Since January, the Pune police raided the homes of several human rights activists and seized what they with their limited intelligence deemed to be “incriminating evidence” such as “War and Peace in Junglemahal” from the home of Vernon Gonsalves This prompted Bombay High Court judge Sarang Kotwal to stir up a furore when he asked Gonsalves why he kept preserved this book at home.

It is well-known that the BJP government is unhappy with noisy civil rights activists and dissenting intellectuals whom they condemn as “urban naxals.” Hence, the government which has vehemently opposed elevation of certain lawyers like Gopal Subramaniam and judges like K M Joseph to the Supreme Court, will not take too kindly to judgments quashing FIRs against activists like Gautam Navlakha.

But if our Supreme Court judges entertain even the slightest fear of adverse government reaction to their judgments, this means the death knell of judicial independence which perhaps, is now something of a chimera.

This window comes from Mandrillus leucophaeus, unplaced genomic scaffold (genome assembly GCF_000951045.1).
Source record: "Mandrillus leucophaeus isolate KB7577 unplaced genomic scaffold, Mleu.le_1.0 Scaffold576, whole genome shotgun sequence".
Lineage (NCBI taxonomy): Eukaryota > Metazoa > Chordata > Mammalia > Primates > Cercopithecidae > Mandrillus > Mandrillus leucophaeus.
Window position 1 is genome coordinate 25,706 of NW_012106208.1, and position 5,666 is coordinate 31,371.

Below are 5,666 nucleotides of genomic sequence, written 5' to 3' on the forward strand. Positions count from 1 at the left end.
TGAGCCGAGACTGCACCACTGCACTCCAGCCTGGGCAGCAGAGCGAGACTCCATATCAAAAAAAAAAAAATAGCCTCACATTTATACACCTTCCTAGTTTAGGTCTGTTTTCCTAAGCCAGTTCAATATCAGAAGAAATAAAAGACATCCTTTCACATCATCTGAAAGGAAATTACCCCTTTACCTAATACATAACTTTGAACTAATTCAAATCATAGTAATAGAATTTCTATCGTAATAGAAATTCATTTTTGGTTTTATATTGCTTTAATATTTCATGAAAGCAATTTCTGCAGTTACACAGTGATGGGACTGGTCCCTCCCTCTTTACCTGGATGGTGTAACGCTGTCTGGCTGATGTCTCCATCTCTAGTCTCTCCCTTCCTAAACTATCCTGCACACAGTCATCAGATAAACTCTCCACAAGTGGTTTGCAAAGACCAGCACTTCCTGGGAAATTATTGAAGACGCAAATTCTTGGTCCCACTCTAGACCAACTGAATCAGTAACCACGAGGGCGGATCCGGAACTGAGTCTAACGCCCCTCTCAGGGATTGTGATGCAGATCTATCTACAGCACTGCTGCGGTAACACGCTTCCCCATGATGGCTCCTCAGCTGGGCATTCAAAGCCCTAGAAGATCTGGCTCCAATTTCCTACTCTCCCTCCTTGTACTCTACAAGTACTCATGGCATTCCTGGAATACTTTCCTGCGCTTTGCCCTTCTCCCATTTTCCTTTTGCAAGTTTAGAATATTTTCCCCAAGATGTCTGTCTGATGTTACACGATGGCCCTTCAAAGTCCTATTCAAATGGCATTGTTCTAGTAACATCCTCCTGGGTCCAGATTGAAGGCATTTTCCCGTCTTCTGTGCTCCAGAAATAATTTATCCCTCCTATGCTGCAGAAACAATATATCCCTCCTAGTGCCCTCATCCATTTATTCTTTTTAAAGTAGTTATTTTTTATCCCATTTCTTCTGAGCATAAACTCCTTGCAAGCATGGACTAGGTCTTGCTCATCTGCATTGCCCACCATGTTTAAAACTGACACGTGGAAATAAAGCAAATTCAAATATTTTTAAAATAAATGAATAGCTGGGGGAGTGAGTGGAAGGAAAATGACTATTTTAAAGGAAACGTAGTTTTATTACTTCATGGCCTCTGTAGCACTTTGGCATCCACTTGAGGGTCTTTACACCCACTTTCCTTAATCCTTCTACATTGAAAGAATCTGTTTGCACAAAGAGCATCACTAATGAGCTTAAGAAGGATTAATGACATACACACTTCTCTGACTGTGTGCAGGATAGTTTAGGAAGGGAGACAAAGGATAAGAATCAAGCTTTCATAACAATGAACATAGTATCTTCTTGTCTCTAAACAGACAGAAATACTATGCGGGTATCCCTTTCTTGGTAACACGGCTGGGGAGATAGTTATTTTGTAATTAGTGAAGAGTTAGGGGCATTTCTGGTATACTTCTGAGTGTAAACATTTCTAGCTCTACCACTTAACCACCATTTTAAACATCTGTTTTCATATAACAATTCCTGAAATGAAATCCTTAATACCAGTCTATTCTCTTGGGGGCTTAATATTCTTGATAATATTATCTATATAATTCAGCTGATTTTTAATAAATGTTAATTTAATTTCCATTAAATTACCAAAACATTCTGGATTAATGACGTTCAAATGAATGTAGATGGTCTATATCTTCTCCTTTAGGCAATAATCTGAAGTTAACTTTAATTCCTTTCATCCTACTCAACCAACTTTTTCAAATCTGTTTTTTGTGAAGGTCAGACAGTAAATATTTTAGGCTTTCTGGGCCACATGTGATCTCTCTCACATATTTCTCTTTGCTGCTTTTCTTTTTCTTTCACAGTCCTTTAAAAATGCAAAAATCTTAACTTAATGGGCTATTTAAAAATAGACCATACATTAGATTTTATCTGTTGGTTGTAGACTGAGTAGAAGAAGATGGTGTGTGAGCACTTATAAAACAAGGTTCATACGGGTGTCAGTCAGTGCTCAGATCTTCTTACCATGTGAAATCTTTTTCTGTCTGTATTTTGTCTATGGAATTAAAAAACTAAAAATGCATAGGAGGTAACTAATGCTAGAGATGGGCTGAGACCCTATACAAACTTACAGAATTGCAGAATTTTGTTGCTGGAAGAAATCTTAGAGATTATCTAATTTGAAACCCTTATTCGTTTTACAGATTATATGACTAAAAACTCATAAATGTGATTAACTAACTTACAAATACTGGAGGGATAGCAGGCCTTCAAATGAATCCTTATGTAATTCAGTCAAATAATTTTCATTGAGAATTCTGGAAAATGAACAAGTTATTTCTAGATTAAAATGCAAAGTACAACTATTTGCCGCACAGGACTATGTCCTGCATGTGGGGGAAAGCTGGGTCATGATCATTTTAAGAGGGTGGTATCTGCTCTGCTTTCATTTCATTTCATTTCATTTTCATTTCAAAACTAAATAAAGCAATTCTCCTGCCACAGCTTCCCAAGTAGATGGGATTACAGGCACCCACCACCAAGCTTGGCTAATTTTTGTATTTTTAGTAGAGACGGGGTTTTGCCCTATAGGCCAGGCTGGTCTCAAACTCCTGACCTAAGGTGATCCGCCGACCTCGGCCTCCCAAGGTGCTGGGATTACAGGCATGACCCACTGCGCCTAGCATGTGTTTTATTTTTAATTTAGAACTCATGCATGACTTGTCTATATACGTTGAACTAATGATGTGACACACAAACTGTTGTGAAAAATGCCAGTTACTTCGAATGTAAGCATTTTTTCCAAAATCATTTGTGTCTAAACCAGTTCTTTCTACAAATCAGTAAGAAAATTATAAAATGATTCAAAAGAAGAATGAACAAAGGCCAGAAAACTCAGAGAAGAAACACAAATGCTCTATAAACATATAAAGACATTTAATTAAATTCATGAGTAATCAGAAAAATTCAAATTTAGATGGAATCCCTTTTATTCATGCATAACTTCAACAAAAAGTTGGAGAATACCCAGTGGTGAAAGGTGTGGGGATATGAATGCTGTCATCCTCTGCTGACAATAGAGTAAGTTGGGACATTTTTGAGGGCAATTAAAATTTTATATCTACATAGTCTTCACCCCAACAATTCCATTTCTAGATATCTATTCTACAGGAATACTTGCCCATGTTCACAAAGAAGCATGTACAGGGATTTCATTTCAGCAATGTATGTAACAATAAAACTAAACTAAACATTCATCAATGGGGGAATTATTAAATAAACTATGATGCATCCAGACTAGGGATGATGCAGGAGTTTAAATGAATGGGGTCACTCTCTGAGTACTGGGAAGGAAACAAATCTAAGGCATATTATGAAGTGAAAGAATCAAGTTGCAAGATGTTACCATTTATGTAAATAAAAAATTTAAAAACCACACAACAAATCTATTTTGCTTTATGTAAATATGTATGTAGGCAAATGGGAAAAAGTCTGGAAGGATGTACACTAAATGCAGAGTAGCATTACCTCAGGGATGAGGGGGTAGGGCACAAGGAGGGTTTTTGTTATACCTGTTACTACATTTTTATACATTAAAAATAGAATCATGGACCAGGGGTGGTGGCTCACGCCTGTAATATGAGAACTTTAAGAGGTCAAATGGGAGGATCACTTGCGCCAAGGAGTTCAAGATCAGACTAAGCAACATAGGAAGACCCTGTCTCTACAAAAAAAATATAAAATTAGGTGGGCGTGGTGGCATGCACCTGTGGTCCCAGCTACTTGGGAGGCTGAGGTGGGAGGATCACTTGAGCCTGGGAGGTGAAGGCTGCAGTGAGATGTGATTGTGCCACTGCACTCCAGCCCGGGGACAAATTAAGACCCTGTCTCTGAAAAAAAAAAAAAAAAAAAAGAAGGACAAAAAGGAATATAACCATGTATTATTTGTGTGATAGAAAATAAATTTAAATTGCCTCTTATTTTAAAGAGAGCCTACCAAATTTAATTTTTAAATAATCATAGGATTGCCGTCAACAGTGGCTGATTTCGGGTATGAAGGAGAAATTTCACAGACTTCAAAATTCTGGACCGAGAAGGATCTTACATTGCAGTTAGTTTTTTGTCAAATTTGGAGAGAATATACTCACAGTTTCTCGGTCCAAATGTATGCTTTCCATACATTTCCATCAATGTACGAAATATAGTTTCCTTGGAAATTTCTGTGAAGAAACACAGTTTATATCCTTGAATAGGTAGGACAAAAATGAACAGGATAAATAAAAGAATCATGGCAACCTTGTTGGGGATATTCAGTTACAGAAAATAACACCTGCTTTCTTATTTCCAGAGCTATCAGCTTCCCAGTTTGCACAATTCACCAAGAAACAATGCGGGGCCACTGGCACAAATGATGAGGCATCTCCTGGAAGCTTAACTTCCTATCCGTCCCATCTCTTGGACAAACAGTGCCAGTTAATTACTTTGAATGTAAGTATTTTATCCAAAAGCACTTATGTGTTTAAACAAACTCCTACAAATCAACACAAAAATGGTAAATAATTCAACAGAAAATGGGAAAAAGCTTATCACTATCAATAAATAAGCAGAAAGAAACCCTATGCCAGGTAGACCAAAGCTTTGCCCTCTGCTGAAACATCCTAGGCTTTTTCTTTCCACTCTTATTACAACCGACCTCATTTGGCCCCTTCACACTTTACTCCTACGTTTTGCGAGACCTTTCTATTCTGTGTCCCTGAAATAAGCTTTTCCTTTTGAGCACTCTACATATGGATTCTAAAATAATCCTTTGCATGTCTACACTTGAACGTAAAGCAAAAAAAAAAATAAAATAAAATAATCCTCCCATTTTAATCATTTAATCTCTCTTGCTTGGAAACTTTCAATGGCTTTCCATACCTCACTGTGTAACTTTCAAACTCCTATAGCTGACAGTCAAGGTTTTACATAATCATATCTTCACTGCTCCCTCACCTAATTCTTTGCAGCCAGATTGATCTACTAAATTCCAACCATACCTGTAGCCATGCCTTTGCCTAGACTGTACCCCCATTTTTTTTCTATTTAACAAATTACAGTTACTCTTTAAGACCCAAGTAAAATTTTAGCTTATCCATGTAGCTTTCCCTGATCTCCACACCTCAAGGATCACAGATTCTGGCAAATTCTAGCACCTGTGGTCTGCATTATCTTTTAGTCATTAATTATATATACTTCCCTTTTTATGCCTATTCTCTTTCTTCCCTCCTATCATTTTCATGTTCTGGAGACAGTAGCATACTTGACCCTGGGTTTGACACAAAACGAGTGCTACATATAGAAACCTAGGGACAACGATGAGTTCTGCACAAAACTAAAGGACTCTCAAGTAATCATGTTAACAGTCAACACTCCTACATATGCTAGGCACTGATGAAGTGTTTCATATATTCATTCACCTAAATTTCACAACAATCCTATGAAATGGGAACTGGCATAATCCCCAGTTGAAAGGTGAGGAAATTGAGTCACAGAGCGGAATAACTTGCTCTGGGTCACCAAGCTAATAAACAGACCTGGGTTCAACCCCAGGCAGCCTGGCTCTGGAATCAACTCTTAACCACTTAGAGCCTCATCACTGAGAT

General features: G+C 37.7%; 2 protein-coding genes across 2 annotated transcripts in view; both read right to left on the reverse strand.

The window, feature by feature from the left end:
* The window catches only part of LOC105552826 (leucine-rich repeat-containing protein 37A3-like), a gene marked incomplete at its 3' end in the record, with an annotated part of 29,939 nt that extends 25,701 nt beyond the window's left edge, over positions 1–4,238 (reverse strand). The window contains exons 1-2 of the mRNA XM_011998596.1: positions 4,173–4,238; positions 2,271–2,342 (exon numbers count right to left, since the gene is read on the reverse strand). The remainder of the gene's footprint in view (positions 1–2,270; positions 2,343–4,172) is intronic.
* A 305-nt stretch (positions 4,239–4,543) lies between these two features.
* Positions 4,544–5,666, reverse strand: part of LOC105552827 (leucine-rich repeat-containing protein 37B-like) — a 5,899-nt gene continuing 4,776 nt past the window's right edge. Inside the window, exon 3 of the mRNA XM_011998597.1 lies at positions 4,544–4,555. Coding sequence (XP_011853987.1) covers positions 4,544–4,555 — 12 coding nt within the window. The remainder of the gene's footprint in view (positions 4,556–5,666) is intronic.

A judge is made aware of a conflict of interest when a party seeks a certain judge to recuse himself from deciding a case, as some farmers’ associations wanted Justice Arun Mishra to recuse himself from a Constitution bench to correct an alleged erroneous judgment which was signed by Justice Mishra himself. Justice Mishra refused to recuse himself.

But in Navlakha’s case no such request was ever made. No doubt, a judge must follow the dictates of his conscience when deciding whether to recuse himself or not. But he has to give his reasons for doing so. In Navlakha’s case, the CJI recused himself to focus on the Ayodhya hearings but on the other hand, on May 2, 2019, in the Assam Detention Centre case, the CJI chose not to recuse himself although a recusal may have seemed appropriate given that CJI Ranjan Gogoi is an Ahom from Assam. Hence, he may have been seen to have harboured a prejudicial interest in a certain outcome of the National Register of Citizens case.